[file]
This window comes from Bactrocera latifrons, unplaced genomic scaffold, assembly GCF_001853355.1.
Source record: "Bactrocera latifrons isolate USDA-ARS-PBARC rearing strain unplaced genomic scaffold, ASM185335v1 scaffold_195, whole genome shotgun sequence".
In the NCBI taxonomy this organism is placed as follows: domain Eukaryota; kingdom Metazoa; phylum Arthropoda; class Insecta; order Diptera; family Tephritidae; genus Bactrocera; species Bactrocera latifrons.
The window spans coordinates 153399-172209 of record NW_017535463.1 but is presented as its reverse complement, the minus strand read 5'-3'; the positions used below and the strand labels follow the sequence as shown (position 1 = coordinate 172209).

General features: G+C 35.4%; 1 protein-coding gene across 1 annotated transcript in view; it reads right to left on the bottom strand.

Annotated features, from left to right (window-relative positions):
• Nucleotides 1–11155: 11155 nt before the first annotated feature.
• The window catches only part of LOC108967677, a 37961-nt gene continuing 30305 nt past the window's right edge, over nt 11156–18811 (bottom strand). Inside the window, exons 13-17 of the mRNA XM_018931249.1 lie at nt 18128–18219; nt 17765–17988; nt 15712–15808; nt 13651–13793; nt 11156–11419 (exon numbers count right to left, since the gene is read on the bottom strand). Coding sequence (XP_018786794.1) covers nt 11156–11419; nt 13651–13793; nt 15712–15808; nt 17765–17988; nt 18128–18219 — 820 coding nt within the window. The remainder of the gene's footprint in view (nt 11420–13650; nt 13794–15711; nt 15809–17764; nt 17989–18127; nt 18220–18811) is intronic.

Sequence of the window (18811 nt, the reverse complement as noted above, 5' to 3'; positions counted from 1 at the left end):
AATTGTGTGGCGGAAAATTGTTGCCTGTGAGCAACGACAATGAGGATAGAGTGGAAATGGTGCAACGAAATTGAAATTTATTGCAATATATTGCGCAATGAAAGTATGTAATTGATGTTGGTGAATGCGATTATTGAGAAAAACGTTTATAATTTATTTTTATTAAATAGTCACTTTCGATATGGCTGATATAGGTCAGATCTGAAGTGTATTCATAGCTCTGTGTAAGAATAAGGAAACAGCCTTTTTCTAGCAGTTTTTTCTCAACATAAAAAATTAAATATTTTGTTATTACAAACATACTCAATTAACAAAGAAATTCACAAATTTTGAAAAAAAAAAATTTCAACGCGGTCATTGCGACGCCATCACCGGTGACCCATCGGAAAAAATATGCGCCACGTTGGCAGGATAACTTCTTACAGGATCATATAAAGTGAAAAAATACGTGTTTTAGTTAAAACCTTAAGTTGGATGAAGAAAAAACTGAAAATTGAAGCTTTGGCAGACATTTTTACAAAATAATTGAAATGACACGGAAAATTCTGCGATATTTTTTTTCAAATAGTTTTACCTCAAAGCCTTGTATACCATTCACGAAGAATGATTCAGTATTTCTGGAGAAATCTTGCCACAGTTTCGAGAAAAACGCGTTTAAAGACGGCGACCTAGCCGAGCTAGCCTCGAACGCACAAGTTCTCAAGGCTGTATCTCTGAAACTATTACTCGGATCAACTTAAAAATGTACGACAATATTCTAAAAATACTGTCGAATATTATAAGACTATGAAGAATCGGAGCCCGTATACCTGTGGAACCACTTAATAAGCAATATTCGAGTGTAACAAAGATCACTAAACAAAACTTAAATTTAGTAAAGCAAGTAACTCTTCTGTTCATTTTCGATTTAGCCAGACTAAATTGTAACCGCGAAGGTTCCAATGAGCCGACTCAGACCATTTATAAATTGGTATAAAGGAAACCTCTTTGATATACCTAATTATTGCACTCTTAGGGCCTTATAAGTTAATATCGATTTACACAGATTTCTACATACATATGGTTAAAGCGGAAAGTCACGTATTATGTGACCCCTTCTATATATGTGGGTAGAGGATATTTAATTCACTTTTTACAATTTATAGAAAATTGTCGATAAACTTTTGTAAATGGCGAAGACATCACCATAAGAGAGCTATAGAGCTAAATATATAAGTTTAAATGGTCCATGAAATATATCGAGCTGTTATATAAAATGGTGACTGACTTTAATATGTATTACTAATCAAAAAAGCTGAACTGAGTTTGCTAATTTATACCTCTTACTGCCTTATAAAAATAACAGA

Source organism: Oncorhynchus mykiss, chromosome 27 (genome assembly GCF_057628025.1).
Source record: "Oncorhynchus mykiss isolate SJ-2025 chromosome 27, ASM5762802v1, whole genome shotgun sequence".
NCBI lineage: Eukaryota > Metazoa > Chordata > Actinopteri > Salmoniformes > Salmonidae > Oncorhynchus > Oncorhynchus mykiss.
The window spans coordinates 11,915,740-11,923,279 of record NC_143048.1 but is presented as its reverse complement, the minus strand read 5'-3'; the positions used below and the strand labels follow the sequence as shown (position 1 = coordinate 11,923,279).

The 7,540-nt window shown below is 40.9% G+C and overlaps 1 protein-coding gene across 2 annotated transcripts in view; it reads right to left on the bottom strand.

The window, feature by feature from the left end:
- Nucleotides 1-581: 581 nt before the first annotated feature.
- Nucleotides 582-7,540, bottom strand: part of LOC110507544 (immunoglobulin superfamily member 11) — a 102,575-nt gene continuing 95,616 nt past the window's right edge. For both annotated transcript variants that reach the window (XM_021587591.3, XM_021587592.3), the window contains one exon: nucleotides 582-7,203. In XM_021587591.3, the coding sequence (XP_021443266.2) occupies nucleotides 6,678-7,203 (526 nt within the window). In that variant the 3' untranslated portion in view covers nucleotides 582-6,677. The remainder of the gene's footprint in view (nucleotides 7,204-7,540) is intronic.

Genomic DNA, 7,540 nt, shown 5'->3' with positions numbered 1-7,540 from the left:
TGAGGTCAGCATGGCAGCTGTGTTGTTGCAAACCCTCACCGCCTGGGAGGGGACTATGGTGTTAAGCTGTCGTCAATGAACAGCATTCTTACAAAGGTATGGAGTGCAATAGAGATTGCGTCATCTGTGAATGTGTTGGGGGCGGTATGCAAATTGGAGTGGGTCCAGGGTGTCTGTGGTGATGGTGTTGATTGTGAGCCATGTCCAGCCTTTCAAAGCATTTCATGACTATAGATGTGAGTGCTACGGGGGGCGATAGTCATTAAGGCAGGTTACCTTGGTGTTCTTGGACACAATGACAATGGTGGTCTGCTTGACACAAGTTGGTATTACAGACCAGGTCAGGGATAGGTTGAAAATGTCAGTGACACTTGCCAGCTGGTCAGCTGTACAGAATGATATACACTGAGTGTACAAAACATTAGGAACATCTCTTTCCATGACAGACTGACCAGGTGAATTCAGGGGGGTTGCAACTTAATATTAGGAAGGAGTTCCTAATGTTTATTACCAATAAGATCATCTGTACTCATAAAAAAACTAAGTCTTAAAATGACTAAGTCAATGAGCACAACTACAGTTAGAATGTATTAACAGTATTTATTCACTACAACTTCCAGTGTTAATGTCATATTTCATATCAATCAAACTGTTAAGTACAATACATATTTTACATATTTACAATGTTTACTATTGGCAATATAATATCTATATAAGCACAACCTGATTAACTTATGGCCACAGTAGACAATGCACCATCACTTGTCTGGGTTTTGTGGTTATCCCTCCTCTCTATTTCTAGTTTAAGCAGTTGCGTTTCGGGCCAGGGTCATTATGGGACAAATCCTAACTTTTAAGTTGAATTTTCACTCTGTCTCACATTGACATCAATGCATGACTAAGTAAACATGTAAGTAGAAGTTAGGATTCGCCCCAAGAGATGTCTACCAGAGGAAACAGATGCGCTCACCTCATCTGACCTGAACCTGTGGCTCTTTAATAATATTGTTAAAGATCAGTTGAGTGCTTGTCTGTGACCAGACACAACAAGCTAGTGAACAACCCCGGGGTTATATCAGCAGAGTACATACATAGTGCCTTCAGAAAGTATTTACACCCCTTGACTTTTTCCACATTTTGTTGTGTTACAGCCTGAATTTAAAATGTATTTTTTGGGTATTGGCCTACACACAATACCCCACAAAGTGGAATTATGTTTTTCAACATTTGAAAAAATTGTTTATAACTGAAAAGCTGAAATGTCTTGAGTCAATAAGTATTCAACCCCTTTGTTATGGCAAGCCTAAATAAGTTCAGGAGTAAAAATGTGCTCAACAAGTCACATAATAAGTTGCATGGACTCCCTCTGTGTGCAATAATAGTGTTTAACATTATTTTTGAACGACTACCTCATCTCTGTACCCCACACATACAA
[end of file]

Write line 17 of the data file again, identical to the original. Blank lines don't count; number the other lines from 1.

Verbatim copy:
- Nucleotides 1-581: 581 nt before the first annotated feature.